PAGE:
The movie opens on June 30 heading into what is conceivably a five-day play period given that Independence Day falls on a Tuesday.
Dial of Destiny‘s 3-day is down from the $100.1M 3-day of the last movie, 2008’s Indiana Jones and the Kingdom of the Crystal Skull — and this latest sequel reps the finale for the entire franchise. Crystal Skull opened on a Thursday over a Memorial Day weekend earning in total over five days, $151.9M. Logan filmmaker James Mangold took over helming the finale from franchise architect Steven Spielberg. Currently, Dial of Destiny is tracking significantly with older guys over younger, which has many comping he pic to the Daniel Craig 007 finale, No Time to Die ($55.2M) and 2018’s Mission: Impossible – Fallout ($61.2M).
Some are saying a $70M start for Dial of Destiny — that’s quite a stretch. Realize that Lionsgate’s John Wick: Chapter 4 opened to $73.8M with double the tracking metrics that Dial of Destiny is showing here.
Disney will need to pick up the slack in the coming weeks in their marketing to get more interest from younger guys, their distraction now being Spider-Man: Across the Spider-Verse in theaters and the upcoming Warner Bros DC The Flash on June 16. However, that hard word of mouth out of Cannes is quite the hurdle. Indiana Jones and the Kingdom of the Crystal Skull, which wasn’t beloved by many, settled at 77% certified fresh and a B CinemaScore versus the previous 1989 installment, Indiana Jones and the Last Crusade, which earned 84% certified fresh from critics and a solid A CinemaScore.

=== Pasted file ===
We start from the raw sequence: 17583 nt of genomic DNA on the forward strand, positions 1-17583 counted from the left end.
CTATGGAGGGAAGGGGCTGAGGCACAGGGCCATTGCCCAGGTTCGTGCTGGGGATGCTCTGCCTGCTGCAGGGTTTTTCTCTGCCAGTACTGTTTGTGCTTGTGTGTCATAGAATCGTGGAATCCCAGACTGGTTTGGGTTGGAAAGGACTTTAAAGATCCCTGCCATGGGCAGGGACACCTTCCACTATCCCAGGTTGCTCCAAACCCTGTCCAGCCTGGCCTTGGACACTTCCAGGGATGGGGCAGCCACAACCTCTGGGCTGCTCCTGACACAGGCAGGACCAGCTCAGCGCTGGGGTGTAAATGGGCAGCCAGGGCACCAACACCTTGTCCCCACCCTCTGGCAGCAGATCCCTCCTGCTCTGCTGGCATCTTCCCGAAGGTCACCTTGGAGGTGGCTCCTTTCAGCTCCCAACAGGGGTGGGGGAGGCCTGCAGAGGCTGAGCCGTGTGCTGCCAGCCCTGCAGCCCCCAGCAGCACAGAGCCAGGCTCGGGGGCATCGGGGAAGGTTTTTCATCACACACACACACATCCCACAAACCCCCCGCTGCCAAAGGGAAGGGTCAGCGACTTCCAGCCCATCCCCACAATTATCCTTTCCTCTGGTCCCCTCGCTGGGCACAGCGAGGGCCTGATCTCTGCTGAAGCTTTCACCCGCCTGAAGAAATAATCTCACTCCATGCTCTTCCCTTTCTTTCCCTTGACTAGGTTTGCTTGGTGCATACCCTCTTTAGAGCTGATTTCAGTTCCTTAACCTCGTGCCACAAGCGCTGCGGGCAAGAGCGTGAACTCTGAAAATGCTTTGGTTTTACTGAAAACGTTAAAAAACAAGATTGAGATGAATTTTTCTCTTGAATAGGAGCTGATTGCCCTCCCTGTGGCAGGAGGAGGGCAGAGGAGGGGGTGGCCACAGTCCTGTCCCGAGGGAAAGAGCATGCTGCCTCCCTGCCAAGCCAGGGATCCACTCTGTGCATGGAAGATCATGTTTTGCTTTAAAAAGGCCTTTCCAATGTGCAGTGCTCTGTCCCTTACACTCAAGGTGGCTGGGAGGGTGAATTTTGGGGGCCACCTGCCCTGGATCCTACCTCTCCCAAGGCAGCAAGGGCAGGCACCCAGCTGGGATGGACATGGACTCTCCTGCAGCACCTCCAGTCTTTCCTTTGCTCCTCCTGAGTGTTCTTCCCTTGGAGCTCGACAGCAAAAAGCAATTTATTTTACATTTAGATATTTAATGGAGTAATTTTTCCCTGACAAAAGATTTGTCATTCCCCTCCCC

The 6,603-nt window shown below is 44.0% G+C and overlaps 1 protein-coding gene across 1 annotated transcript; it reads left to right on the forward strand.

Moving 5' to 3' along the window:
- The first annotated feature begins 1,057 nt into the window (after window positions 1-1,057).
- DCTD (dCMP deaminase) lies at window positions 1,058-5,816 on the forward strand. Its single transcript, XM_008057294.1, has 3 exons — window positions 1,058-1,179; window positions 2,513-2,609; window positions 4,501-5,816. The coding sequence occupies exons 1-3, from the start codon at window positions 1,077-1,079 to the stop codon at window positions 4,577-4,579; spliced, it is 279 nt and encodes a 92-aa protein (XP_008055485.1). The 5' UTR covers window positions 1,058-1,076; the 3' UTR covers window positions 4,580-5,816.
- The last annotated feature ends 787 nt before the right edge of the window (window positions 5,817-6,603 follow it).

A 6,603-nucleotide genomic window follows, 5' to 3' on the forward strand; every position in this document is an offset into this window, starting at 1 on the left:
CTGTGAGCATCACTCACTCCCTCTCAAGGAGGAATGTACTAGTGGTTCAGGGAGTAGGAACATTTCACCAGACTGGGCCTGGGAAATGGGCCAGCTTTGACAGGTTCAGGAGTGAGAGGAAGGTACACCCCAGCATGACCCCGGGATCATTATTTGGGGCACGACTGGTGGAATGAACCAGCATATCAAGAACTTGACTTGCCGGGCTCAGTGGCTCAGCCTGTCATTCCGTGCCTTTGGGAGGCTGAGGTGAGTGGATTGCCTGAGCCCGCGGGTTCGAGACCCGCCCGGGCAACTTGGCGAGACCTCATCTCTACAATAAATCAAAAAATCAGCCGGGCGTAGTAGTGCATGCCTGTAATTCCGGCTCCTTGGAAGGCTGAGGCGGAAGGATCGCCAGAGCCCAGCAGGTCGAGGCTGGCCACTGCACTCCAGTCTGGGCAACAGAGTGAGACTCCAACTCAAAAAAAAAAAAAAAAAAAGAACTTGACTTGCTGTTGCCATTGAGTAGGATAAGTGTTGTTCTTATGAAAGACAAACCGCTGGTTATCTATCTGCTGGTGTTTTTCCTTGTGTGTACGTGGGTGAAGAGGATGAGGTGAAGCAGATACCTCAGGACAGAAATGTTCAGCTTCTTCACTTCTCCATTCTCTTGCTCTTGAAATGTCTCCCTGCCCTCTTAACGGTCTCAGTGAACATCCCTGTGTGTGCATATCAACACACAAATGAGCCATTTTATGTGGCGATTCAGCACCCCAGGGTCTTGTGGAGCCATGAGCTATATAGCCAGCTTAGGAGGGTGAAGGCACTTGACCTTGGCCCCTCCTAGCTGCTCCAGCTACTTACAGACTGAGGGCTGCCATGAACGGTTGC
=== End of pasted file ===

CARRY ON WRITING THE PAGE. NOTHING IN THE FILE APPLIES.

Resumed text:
With Dial of Destiny at a $60M 3-day, that’s easily the second-best start for the Indiana Jones franchise. In the box office era, Last Crusade opened to $29.3M 3-day ($46.9M over extended Memorial Day weekend) at 2,327 theaters. 1984’s Indiana Jones and the Temple of Doom bowed to $25.3M 3-day ($42.2M extended Memorial Day weekend) at 1,687 theaters. 1981’s Raiders of the Lost Ark‘s gross trajectory harkens back to the way blockbusters were made over a year: The pic opened to $8.3M at 1,078 theaters and by January 1982 earned $179.6M with an initial cume of $212.2M, lifetime gross of $248.1M.